Gensler kept this in mind when designing Loffler’s space. Most employees don’t have assigned desks, but there are plenty of spots to choose from. Conference rooms are available in a range of sizes. A portion of the main space is open and can accommodate 400-plus employees for events and happy hours. Movable tables line the room, and permanent bleacher-like steps offer alternative seating options that work well for company-wide meetings or town halls.
An office redesign has to tell a story. In the case of the Loffler redevelopment, Erpelding says it’s a story of reuse and sustainability that said, “Instead of just tearing this building down, let’s invest in our community.”
Adaptability for longevity is also considered key to keeping an office viable for a long time. “We’re not just thinking about the next year. We’re thinking about the next decade,” Erpelding says.
This rings true for one of the area’s most storied campuses. General Mills has no plans to leave its Golden Valley corporate headquarters. With 150 years in the Twin Cities—about 100 of those in Golden Valley—chief human resources officer Jacqueline Williams Roll says the company is committed to staying put.
General Mills is particularly well positioned because it already has many of the amenities other campuses are seeking. The company recognizes the role its campus plays in the lives of employees, Williams Roll notes. For example, it has offered on-campus child care for more than two decades.
This didn’t stop even during the pandemic, during which the company also updated and improved its facilities. “As we thought about the future of work, what we knew to be true is that when people did eventually come back to the office, they’d want more collaborative space, they’d want contemporary space,” Williams Roll says.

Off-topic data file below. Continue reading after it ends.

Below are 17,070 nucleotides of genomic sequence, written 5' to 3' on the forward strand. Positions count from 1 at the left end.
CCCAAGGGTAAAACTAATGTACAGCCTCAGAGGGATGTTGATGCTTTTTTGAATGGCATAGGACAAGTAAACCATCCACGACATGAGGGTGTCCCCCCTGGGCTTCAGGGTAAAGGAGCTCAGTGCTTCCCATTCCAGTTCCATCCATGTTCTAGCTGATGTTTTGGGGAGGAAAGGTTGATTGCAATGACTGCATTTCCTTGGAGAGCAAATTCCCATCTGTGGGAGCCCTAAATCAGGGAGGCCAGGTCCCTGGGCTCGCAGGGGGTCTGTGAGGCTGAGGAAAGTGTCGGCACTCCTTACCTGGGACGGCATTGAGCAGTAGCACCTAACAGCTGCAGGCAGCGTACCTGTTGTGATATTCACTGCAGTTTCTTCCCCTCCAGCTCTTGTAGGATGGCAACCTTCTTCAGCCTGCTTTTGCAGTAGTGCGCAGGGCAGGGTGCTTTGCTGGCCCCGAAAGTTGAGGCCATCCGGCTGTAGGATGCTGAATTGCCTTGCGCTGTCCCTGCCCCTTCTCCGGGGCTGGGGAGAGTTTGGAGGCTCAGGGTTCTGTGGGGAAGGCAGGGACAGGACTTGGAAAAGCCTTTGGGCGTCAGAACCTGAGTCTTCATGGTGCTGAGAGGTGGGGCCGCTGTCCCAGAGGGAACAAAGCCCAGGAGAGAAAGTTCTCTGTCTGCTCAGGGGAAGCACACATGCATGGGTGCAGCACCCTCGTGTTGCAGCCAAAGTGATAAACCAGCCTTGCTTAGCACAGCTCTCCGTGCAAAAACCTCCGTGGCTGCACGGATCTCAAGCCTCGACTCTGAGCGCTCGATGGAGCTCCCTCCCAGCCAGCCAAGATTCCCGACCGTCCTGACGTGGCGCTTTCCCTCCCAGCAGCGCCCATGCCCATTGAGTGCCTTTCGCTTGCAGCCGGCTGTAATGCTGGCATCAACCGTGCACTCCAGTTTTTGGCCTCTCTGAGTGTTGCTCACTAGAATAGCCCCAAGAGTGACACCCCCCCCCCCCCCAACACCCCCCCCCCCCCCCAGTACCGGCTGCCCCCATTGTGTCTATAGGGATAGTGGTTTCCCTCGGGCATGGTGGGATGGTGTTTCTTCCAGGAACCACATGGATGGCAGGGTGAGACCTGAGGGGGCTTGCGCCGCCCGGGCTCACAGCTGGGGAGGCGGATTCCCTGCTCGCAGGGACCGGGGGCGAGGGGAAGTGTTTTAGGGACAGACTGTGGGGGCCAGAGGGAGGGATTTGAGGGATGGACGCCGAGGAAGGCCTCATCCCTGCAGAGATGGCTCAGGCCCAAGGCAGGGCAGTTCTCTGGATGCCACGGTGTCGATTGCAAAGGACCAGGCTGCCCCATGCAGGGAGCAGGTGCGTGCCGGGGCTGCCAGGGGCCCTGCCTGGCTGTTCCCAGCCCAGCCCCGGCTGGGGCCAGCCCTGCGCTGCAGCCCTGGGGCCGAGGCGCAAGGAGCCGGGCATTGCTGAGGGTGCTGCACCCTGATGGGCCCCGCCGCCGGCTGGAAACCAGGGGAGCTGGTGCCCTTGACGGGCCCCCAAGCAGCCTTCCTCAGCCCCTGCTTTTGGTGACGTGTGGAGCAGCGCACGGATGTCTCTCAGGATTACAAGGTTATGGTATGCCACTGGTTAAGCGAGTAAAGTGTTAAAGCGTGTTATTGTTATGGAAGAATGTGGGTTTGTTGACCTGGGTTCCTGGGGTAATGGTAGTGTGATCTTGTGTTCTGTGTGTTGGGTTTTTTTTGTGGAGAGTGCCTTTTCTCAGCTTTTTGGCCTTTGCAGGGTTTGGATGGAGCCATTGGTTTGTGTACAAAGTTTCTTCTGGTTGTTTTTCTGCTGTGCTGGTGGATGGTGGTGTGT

The $900 billion question
A daunting question remains. What happens to outdated buildings whose owners may not be able to keep them leased?
In 2022, national law firm Ballard Spahr launched a “distressed office” team to address this very issue as potential clients face the possibility of mortgage defaults. It found that U.S. office owners will owe about $900 billion by the end of 2024. By 2026, debt could rise to over $1.5 trillion.
Building owners with mortgages who are renting to tenants are in a tough spot. For many, debt has accrued from capital projects started before the pandemic. Now it’s a gamble to bank on tenant stability or that their buildings are competitive anymore, notes Karla Vehrs, office managing partner for Ballard and a member of the distressed office team.
Asked how she pictures these campuses will look a decade from now, Vehrs pauses for a long moment, then laughs. “You know, that’s the $900 billion question, isn’t it?”
CASE STUDY: Recycled
Loffler, a family-owned company, was prepared to get creative when it began looking for new space in 2020. And creative it got. In early 2021, Loffler bought a 159,000-square-foot former Sam’s Club in St. Louis Park. The company was searching not only for office space, but also seeking a new site for its warehouse. Now, Loffler uses about half the St. Louis Park space as a warehouse and the rest for offices. It plans to lease out about 15,000 square feet to other tenants.
Location: 3745 Louisiana Ave. S., St. Louis Park
Size: 159,000 square feet on 13 acres
CASE STUDY: Downsized
In January, the company put 179 acres of its 263-acre Eagan campus up for sale, opting only to keep its printing operation in the remaining acreage. Since then, Thomson announced it will sublease more than 300,000 square feet at a property known as “The Landing” in Eagan. The fate of the enormous office structure remains unclear.
Location: 610 Opperman Dr., Eagan
Owner: Thomson Reuters
Occupant: Thomson Reuters
Site: 1 million square feet on 263 acres
CASE STUDY: Tried-and-True
While many corporations are looking to move to smaller spaces, General Mills has said it will stay where it’s been for decades. The campus benefited from pre-Covid renovations. Workers have not been given a strict mandate to return to in-person work, but the huge Golden Valley-based employer is working to entice them back with amenities like flexible workstations, walking desks, a 24/7 gym, on-site coffee, food options, and more.
Location: 1 General Mills Blvd., Golden Valley
Owner: General Mills
Occupant: General Mills
Site: 885,000 square feet on 85 acres